Saras Crane

Sarus Crane    Grus antigone


  • Grus : Latin word for Crane
  • Antigone: Greek Mythology – Daughter of King Laomedon of Troy, who was metamorphosed into a stork for presuming to compare herself to the goddess Hera

Vernacular Names: Hindi: Sarus, Sans: Bharat Sarus, Pun: Saras, Ass: Khur sang, Mani: Woinu, Woinuren, Guj: Saras, Mar: Sarus, Te: Sarusu konga

They are the Tallest flying Birds in the world

Distribution in India: Resident of North West of India.

Description: Size of 152–176 cm; wt. of 6800–12,240 g; wingspan of 220–280 cm. The adult is very large with grey wings and body; a bare red head and part of the upper neck; a greyish crown; and a long greenish-grey pointed bill. In flight, the long neck is held straight, unlike that of an heron, which folds it back, and the black wing tips can be seen; the crane’s long pink legs trail behind them. This bird has a grey ear covert patch, an orange-red iris and a greenish-grey bill. The bare red skin of the adult’s head and neck is brighter during the breeding season. This skin is rough and covered by papillae, and a narrow area around and behind the head is covered by black bristly feathers. The sexes do not differ in plumage although males are on average larger than females. The juvenile is tinged brown, head and neck are feathered.

Habitat:It is found in canals, irrigation ditches, village ponds, shallow marshes, lakes and cultivated and fallow fields. The natural wetlands are preferred to rice paddies as nesting habitat

Food Habits: They eat sedge tubers, other wetland plants, upland grasses and groundnuts, waste rice and other grains; also snails, crustaceans, grasshoppers and other insects, fish, frogs, snakes and other small vertebrates. Walks along slowly with head down, searching for food; does not dig. Forages in both wetlands and uplands.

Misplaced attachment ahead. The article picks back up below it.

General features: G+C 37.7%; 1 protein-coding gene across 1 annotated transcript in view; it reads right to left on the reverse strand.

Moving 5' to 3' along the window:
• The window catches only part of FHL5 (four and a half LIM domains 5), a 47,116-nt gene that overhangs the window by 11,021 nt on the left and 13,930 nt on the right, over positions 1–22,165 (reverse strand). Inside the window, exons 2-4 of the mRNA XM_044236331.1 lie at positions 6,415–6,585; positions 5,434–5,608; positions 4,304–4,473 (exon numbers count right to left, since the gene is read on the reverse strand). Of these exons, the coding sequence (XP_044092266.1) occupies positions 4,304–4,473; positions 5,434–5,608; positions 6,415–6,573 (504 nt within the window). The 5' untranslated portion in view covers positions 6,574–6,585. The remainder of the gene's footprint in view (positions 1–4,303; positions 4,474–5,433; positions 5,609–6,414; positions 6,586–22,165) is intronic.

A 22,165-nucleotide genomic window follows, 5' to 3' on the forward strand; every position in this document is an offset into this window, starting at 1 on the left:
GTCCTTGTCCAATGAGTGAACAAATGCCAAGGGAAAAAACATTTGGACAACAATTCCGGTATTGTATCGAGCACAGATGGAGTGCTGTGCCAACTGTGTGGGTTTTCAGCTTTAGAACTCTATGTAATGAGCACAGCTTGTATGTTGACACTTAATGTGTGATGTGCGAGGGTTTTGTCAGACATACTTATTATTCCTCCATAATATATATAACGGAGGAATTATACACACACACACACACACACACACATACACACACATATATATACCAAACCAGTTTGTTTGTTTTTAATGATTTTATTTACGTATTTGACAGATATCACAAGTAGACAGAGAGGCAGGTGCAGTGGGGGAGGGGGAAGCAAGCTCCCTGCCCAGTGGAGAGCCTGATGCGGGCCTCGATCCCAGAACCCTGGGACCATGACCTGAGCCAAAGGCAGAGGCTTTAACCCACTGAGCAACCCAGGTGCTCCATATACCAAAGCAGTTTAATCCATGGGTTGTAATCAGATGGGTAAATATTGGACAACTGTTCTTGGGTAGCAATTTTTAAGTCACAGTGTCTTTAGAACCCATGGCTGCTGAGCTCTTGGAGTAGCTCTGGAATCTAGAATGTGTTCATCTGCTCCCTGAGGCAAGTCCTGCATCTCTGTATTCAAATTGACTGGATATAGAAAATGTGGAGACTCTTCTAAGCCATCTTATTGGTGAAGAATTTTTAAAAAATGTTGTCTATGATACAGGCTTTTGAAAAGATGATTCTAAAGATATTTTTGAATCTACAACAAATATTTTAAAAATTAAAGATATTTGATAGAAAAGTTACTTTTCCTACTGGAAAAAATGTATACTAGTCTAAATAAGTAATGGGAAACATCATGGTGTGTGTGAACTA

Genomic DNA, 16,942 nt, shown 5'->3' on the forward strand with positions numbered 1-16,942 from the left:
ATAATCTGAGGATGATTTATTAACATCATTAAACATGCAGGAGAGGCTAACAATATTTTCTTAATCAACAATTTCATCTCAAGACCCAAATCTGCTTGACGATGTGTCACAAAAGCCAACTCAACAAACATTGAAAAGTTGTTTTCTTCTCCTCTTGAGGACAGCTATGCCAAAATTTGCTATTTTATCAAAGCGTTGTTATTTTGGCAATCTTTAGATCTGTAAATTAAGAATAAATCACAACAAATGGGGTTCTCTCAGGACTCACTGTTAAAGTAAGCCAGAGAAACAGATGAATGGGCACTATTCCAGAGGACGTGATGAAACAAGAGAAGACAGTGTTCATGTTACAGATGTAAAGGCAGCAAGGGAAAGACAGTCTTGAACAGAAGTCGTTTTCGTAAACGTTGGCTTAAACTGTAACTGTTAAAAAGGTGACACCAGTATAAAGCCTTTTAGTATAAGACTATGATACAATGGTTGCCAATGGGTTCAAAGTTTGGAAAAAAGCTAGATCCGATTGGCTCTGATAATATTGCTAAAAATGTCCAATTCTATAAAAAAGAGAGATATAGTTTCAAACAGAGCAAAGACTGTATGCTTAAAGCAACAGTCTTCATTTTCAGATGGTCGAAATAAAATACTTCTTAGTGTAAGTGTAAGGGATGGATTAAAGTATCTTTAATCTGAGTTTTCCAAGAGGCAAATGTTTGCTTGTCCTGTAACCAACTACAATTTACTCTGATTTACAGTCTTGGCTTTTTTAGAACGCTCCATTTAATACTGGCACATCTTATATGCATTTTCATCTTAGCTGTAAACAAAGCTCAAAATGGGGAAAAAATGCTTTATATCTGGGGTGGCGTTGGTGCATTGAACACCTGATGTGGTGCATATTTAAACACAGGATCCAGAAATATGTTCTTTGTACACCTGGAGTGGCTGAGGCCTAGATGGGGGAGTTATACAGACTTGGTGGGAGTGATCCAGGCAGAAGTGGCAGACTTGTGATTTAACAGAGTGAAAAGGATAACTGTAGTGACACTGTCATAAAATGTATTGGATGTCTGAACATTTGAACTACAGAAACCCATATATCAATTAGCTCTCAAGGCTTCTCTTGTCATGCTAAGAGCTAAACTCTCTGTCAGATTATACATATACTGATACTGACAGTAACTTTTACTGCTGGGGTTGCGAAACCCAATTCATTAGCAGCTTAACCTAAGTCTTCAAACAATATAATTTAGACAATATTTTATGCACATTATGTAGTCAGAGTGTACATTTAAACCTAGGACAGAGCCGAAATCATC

Breeding Habits: Breeds in July –Sept. Sarus cranes have loud trumpeting calls. These calls are, as in other cranes, produced by the elongated trachea that form coils within the sternal region. Pairs may indulge in spectacular displays of calling in unison and posturing. These include “dancing” movements that are performed both during and outside the breeding season and involve a short series of jumping and bowing movements made as one of the pair circles around the other. Dancing may also be a displacement activity when the nest or young are threatened .They build large nests, platforms made of reeds and vegetation in wet marshes or paddy fields The nest is constructed within shallow water by piling up rushes, straw, grasses with their roots and mud so that the platform rises above the level of the water to form a little island. The nest is unconcealed and conspicuous, being visible from afar, and defended fiercely by the pair. Pairs shows high fidelity to the nest site, often refurbishing and reusing nests for as many as five breeding seasons. It lays a clutch of one or two eggs which are incubated by both sexes for about 31 days when disturbed from the nest, parents may sometimes attempt to conceal the eggs by attempting to cover them with material from the edge of the nest. The eggshells are removed by the parents after the chicks hatch either by carrying away the fragments or by swallowing them. The chicks are fed by the parents for the first few days, but are able to feed independently after that and follow their parents for food. When alarmed, the parent cranes use a low korr-rr call that signals chicks to freeze and lie still. Young birds stay with their parents until the subsequent breeding season